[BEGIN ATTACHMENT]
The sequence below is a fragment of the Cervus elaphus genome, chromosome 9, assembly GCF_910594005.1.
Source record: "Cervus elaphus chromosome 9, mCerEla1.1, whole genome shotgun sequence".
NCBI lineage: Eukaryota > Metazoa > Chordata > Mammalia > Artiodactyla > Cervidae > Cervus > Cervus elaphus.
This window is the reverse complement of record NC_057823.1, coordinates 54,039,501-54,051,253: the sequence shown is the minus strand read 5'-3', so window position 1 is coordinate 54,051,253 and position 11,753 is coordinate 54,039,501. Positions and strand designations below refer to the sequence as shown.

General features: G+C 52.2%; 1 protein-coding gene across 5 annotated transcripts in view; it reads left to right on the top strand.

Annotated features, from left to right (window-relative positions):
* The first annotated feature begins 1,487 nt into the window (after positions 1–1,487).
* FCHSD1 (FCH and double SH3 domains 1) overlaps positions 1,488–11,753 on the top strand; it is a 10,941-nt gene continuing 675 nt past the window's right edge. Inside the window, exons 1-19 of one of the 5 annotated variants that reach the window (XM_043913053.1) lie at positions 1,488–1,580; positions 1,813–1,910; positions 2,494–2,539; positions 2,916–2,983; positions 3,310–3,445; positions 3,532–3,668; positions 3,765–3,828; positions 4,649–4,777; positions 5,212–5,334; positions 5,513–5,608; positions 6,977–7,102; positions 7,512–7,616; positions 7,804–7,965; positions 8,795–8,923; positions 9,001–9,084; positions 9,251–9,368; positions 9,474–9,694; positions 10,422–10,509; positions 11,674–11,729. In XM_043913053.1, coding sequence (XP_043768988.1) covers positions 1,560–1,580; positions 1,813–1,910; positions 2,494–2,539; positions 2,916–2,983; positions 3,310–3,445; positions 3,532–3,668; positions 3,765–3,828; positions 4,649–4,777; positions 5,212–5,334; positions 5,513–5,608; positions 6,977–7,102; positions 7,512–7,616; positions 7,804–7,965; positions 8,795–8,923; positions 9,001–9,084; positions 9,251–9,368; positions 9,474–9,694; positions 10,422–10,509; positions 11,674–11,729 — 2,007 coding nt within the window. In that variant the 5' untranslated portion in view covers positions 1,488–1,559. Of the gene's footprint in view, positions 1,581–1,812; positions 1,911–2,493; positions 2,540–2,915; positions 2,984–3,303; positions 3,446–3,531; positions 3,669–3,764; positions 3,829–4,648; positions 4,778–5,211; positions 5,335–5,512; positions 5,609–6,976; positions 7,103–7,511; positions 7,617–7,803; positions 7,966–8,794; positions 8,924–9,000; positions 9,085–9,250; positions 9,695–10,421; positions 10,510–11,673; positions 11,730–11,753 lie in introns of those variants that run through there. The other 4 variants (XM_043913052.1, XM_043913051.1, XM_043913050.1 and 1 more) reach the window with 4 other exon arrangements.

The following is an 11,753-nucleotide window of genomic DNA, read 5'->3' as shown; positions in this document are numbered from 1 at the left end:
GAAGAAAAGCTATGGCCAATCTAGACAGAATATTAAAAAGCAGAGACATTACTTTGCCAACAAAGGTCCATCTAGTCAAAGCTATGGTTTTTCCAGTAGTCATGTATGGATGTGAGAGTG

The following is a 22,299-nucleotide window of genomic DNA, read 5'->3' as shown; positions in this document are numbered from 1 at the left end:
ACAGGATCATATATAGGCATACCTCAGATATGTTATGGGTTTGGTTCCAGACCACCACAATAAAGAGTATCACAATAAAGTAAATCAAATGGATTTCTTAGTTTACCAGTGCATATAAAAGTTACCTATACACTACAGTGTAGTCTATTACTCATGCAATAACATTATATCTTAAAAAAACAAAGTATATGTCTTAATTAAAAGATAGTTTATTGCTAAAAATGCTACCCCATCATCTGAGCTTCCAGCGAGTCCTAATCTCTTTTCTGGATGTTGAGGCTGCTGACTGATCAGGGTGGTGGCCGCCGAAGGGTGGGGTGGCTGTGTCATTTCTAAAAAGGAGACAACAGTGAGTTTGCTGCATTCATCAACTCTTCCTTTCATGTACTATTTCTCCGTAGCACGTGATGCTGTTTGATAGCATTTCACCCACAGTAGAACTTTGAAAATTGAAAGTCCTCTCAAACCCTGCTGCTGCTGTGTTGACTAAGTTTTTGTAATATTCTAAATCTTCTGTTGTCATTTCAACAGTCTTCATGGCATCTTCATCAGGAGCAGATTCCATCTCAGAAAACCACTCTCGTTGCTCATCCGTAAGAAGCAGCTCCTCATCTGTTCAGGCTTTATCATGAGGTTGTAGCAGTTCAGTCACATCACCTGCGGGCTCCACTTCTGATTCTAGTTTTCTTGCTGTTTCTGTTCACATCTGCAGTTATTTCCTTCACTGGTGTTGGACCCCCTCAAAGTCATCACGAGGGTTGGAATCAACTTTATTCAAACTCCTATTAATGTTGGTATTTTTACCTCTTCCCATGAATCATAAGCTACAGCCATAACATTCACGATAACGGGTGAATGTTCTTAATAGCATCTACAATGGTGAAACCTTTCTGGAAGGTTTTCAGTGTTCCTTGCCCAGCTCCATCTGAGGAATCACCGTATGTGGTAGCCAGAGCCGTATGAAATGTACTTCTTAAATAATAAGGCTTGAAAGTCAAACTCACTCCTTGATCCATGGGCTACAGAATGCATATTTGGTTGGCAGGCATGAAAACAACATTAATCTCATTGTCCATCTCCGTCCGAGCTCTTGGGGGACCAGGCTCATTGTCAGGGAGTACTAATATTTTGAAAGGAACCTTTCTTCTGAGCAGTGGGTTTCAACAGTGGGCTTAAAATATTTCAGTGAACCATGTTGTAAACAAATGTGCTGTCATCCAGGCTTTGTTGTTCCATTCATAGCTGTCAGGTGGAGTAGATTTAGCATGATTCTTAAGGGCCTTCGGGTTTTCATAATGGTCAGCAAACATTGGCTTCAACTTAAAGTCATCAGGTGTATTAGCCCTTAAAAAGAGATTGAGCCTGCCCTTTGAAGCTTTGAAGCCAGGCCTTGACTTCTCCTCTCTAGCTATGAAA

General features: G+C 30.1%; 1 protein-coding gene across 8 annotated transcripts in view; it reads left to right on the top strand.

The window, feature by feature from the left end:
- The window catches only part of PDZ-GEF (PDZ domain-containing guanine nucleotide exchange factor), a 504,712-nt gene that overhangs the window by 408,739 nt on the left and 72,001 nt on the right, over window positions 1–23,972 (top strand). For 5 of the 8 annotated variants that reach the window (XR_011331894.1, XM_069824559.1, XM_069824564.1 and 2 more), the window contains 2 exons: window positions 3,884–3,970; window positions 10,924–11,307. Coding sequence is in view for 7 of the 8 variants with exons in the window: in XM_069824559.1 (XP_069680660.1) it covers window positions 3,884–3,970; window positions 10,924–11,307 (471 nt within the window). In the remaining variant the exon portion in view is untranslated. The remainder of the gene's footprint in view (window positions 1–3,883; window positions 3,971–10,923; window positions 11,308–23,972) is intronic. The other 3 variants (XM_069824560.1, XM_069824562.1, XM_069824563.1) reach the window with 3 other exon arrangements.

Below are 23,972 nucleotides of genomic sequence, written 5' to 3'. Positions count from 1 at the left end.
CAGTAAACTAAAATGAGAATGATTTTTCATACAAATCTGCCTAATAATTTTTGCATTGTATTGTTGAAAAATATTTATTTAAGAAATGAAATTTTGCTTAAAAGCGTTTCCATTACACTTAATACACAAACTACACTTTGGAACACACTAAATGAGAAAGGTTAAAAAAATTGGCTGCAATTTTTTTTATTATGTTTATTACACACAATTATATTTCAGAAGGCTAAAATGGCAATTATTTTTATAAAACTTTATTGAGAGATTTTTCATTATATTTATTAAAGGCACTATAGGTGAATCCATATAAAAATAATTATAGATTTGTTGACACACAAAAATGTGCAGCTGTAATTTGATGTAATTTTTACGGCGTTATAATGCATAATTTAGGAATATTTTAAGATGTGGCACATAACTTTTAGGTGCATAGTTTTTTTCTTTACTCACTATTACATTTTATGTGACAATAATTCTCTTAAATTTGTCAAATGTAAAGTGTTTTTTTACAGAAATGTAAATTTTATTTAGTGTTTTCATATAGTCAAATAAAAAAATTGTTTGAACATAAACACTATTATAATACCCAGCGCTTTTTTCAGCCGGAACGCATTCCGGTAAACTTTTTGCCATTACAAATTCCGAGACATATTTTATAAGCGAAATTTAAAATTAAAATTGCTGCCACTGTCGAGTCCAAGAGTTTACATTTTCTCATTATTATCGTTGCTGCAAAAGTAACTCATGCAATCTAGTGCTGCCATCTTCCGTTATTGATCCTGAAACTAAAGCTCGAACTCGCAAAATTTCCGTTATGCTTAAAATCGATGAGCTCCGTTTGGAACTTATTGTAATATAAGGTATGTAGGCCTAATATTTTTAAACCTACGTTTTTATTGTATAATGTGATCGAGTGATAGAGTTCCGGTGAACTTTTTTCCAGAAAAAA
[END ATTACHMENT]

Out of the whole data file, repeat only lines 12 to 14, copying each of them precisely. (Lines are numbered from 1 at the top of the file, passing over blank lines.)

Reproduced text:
ACAGGATCATATATAGGCATACCTCAGATATGTTATGGGTTTGGTTCCAGACCACCACAATAAAGAGTATCACAATAAAGTAAATCAAATGGATTTCTTAGTTTACCAGTGCATATAAAAGTTACCTATACACTACAGTGTAGTCTATTACTCATGCAATAACATTATATCTTAAAAAAACAAAGTATATGTCTTAATTAAAAGATAGTTTATTGCTAAAAATGCTACCCCATCATCTGAGCTTCCAGCGAGTCCTAATCTCTTTTCTGGATGTTGAGGCTGCTGACTGATCAGGGTGGTGGCCGCCGAAGGGTGGGGTGGCTGTGTCATTTCTAAAAAGGAGACAACAGTGAGTTTGCTGCATTCATCAACTCTTCCTTTCATGTACTATTTCTCCGTAGCACGTGATGCTGTTTGATAGCATTTCACCCACAGTAGAACTTTGAAAATTGAAAGTCCTCTCAAACCCTGCTGCTGCTGTGTTGACTAAGTTTTTGTAATATTCTAAATCTTCTGTTGTCATTTCAACAGTCTTCATGGCATCTTCATCAGGAGCAGATTCCATCTCAGAAAACCACTCTCGTTGCTCATCCGTAAGAAGCAGCTCCTCATCTGTTCAGGCTTTATCATGAGGTTGTAGCAGTTCAGTCACATCACCTGCGGGCTCCACTTCTGATTCTAGTTTTCTTGCTGTTTCTGTTCACATCTGCAGTTATTTCCTTCACTGGTGTTGGACCCCCTCAAAGTCATCACGAGGGTTGGAATCAACTTTATTCAAACTCCTATTAATGTTGGTATTTTTACCTCTTCCCATGAATCATAAGCTACAGCCATAACATTCACGATAACGGGTGAATGTTCTTAATAGCATCTACAATGGTGAAACCTTTCTGGAAGGTTTTCAGTGTTCCTTGCCCAGCTCCATCTGAGGAATCACCGTATGTGGTAGCCAGAGCCGTATGAAATGTACTTCTTAAATAATAAGGCTTGAAAGTCAAACTCACTCCTTGATCCATGGGCTACAGAATGCATATTTGGTTGGCAGGCATGAAAACAACATTAATCTCATTGTCCATCTCCGTCCGAGCTCTTGGGGGACCAGGCTCATTGTCAGGGAGTACTAATATTTTGAAAGGAACCTTTCTTCTGAGCAGTGGGTTTCAACAGTGGGCTTAAAATATTTCAGTGAACCATGTTGTAAACAAATGTGCTGTCATCCAGGCTTTGTTGTTCCATTCATAGCTGTCAGGTGGAGTAGATTTAGCATGATTCTTAAGGGCCTTCGGGTTTTCATAATGGTCAGCAAACATTGGCTTCAACTTAAAGTCATCAGGTGTATTAGCCCTTAAAAAGAGATTGAGCCTGCCCTTTGAAGCTTTGAAGCCAGGCCTTGACTTCTCCTCTCTAGCTATGAAA

General features: G+C 30.1%; 1 protein-coding gene across 8 annotated transcripts in view; it reads left to right on the top strand.

The window, feature by feature from the left end: